9. Branko says:

    it is a great interview. Rick was placing U.G. in the same basket as all the teachers he interviews..
    which is clearly not the case. Louis keeps things clean by explaining what he saw in operation and his own observations. Rick seemed to be going into a survival response with all his spiritual hopes and ideas… although he did chill out at the end and his tune did change a little.

    It has been about a decade since i have fallen out of the spiritual seeking game. Everybody is “awakening” and there are so many enlightened teachers. It all appears so messy to me now.
    what is the ‘awakening’ everybody is undergoing?

  10. anonymous says:

    Rick is a guy who believes in levels of understanding. He thinks it is possible to go from here to there, wherever there might be. There is defined in the path that he follows, an Indian model that ends with Self-Realization. If you hold up a True Self as something to be attained, then you can experience all kinds of things to uphold that image. Seeking or no seeking, we only have our own experience. Waking up to that is powerful enough. Do we need to explain it?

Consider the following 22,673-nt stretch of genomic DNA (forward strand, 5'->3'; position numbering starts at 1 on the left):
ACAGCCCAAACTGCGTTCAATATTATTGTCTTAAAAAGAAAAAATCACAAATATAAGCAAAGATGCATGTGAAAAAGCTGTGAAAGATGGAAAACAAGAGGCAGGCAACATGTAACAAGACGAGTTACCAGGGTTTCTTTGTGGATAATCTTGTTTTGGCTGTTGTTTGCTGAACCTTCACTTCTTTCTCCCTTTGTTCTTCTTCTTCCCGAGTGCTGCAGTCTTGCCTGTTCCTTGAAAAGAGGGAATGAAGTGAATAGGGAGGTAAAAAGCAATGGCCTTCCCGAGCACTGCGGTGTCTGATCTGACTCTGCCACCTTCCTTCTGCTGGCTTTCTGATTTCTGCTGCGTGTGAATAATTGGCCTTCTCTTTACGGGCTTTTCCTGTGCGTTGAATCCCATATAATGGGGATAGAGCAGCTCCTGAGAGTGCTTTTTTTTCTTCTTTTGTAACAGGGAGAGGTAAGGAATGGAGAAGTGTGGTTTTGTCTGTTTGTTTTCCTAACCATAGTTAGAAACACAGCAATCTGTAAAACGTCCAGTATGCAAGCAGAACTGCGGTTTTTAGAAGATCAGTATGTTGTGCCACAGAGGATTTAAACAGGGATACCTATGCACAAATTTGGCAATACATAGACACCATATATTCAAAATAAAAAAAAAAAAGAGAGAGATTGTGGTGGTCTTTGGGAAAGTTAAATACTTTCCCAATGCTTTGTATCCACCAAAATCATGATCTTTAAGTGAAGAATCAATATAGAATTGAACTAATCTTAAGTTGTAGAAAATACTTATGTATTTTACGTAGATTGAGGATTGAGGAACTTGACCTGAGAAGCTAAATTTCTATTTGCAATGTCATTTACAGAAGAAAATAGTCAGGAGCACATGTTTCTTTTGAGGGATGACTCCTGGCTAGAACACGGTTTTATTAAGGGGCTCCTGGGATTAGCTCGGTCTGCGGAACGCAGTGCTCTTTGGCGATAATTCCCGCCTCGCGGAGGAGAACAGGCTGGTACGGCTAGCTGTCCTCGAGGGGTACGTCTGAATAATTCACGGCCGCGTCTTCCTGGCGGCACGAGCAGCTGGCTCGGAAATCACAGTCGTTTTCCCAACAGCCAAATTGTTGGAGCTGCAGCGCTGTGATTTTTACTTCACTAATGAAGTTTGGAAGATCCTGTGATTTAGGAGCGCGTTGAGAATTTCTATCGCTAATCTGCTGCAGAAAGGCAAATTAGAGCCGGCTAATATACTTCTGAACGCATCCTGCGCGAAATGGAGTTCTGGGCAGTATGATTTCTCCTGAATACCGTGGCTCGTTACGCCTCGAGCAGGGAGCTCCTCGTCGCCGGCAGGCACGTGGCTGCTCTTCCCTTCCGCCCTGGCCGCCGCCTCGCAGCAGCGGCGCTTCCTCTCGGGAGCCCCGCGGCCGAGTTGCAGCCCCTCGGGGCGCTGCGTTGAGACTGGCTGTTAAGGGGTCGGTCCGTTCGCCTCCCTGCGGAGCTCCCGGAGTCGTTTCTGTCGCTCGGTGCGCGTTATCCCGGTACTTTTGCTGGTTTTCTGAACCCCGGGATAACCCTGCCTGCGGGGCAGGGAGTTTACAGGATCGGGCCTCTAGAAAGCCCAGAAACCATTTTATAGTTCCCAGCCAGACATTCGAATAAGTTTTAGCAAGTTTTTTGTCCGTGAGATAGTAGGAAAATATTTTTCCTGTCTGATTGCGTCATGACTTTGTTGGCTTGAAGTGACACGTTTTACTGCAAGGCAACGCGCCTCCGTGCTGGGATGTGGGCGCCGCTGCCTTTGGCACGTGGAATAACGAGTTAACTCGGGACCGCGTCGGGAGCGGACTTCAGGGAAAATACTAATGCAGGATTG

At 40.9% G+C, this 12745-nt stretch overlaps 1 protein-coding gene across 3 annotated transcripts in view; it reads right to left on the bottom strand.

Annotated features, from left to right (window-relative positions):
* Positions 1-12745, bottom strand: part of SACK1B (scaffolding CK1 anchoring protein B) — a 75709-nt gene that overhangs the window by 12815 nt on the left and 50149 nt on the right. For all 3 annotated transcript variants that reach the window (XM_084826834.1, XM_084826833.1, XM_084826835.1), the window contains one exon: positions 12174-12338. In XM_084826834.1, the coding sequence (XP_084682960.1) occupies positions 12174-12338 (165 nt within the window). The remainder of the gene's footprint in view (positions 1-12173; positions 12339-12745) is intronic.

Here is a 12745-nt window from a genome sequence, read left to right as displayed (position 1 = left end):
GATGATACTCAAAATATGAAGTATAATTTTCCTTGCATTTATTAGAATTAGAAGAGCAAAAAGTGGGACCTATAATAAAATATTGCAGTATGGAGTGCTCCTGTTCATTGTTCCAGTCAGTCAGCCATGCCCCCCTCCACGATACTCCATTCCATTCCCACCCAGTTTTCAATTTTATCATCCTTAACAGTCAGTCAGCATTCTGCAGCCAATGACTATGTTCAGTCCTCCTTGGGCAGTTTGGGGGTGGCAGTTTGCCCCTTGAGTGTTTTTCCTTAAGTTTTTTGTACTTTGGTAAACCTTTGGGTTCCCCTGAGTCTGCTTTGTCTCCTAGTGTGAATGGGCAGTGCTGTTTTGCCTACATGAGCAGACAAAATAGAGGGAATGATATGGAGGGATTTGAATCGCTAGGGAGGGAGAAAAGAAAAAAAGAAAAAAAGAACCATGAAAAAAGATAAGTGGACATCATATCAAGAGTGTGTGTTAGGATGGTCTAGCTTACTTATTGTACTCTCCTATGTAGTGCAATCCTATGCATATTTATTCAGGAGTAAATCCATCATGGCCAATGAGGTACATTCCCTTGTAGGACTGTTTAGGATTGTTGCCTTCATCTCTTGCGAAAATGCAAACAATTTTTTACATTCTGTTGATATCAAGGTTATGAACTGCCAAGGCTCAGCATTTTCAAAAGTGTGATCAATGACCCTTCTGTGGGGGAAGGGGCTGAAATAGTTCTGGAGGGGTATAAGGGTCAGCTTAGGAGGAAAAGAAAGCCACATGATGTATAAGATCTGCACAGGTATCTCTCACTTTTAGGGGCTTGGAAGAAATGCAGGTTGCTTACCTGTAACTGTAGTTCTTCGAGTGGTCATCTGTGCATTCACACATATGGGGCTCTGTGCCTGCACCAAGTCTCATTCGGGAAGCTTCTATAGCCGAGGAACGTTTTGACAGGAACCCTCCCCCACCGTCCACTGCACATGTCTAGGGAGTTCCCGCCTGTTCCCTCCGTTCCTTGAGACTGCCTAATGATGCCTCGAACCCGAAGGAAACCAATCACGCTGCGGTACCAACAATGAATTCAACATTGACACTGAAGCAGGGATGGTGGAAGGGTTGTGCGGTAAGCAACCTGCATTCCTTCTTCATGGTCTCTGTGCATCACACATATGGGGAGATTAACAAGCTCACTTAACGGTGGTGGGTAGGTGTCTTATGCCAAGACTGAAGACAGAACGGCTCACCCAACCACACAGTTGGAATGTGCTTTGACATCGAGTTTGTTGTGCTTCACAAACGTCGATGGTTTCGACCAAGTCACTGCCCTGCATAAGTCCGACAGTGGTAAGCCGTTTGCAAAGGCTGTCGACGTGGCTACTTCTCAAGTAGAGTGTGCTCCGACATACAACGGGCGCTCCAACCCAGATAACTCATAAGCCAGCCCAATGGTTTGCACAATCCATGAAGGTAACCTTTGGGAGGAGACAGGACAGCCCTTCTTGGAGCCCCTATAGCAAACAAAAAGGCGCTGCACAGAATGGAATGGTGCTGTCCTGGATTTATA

11. Anonymous says:

    Louis,

    In a sense, you are a story-teller. For the listener, they only have their own images conjured up through your words. It’s not really possible to convey what happened to you upon meeting UG. I’m sure that is very apparent to you. I can see the inherent conflict in this. Maybe it comes with the territory, so to speak. Besides your memories, what else is there?

    • louisbrawley says: